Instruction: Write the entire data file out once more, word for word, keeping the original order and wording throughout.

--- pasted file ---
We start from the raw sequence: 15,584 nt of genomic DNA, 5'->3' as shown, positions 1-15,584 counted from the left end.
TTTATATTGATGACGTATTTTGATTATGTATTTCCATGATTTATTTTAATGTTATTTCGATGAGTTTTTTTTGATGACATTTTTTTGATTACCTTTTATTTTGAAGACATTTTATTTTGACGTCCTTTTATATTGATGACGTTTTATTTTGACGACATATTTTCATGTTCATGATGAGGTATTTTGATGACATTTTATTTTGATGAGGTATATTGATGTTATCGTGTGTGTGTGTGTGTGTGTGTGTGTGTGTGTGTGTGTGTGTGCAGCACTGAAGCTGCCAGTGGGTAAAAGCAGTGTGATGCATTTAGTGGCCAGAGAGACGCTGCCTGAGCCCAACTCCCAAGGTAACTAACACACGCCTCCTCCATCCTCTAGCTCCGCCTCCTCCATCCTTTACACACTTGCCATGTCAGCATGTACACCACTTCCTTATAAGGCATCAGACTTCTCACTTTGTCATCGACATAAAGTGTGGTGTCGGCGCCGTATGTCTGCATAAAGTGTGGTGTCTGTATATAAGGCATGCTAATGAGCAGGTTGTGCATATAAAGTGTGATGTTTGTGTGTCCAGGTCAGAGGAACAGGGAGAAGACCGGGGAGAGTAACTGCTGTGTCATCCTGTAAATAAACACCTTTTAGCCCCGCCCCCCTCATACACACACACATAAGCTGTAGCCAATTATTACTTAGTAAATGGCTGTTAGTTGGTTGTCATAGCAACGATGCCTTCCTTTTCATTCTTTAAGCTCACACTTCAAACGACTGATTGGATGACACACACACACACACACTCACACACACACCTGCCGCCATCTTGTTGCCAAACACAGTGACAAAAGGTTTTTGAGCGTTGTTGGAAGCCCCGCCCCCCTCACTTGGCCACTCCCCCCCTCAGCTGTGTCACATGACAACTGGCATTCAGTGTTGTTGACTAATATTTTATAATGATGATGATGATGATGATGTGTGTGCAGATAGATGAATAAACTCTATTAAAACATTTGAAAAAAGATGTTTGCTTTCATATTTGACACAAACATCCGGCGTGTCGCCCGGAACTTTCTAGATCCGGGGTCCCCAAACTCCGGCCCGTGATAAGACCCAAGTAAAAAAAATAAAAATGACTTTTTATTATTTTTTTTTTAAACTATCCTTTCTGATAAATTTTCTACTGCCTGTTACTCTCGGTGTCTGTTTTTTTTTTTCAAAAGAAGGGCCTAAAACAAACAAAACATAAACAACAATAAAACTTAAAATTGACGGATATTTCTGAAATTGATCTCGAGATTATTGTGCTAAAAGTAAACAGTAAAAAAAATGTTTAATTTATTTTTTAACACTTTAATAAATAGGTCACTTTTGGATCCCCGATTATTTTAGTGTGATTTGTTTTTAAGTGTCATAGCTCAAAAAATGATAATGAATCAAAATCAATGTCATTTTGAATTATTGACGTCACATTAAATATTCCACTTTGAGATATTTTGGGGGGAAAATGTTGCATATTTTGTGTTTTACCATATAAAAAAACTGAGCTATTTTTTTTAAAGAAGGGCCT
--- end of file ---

We start from the raw sequence: 15,584 nt of genomic DNA, 5'->3' as shown, positions 1-15,584 counted from the left end.
TTTATATTGATGACGTATTTTGATTATGTATTTCCATGATTTATTTTAATGTTATTTCGATGAGTTTTTTTTGATGACATTTTTTTGATTACCTTTTATTTTGAAGACATTTTATTTTGACGTCCTTTTATATTGATGACGTTTTATTTTGACGACATATTTTCATGTTCATGATGAGGTATTTTGATGACATTTTATTTTGATGAGGTATATTGATGTTATCGTGTGTGTGTGTGTGTGTGTGTGTGTGTGTGTGTGTGTGTGTGCAGCACTGAAGCTGCCAGTGGGTAAAAGCAGTGTGATGCATTTAGTGGCCAGAGAGACGCTGCCTGAGCCCAACTCCCAAGGTAACTAACACACGCCTCCTCCATCCTCTAGCTCCGCCTCCTCCATCCTTTACACACTTGCCATGTCAGCATGTACACCACTTCCTTATAAGGCATCAGACTTCTCACTTTGTCATCGACATAAAGTGTGGTGTCGGCGCCGTATGTCTGCATAAAGTGTGGTGTCTGTATATAAGGCATGCTAATGAGCAGGTTGTGCATATAAAGTGTGATGTTTGTGTGTCCAGGTCAGAGGAACAGGGAGAAGACCGGGGAGAGTAACTGCTGTGTCATCCTGTAAATAAACACCTTTTAGCCCCGCCCCCCTCATACACACACACATAAGCTGTAGCCAATTATTACTTAGTAAATGGCTGTTAGTTGGTTGTCATAGCAACGATGCCTTCCTTTTCATTCTTTAAGCTCACACTTCAAACGACTGATTGGATGACACACACACACACACACTCACACACACACCTGCCGCCATCTTGTTGCCAAACACAGTGACAAAAGGTTTTTGAGCGTTGTTGGAAGCCCCGCCCCCCTCACTTGGCCACTCCCCCCCTCAGCTGTGTCACATGACAACTGGCATTCAGTGTTGTTGACTAATATTTTATAATGATGATGATGATGATGATGTGTGTGCAGATAGATGAATAAACTCTATTAAAACATTTGAAAAAAGATGTTTGCTTTCATATTTGACACAAACATCCGGCGTGTCGCCCGGAACTTTCTAGATCCGGGGTCCCCAAACTCCGGCCCGTGATAAGACCCAAGTAAAAAAAATAAAAATGACTTTTTATTATTTTTTTTTTAAACTATCCTTTCTGATAAATTTTCTACTGCCTGTTACTCTCGGTGTCTGTTTTTTTTTTTCAAAAGAAGGGCCTAAAACAAACAAAACATAAACAACAATAAAACTTAAAATTGACGGATATTTCTGAAATTGATCTCGAGATTATTGTGCTAAAAGTAAACAGTAAAAAAAATGTTTAATTTATTTTTTAACACTTTAATAAATAGGTCACTTTTGGATCCCCGATTATTTTAGTGTGATTTGTTTTTAAGTGTCATAGCTCAAAAAATGATAATGAATCAAAATCAATGTCATTTTGAATTATTGACGTCACATTAAATATTCCACTTTGAGATATTTTGGGGGGAAAATGTTGCATATTTTGTGTTTTACCATATAAAAAAACTGAGCTATTTTTTTTAAAGAAGGGCCT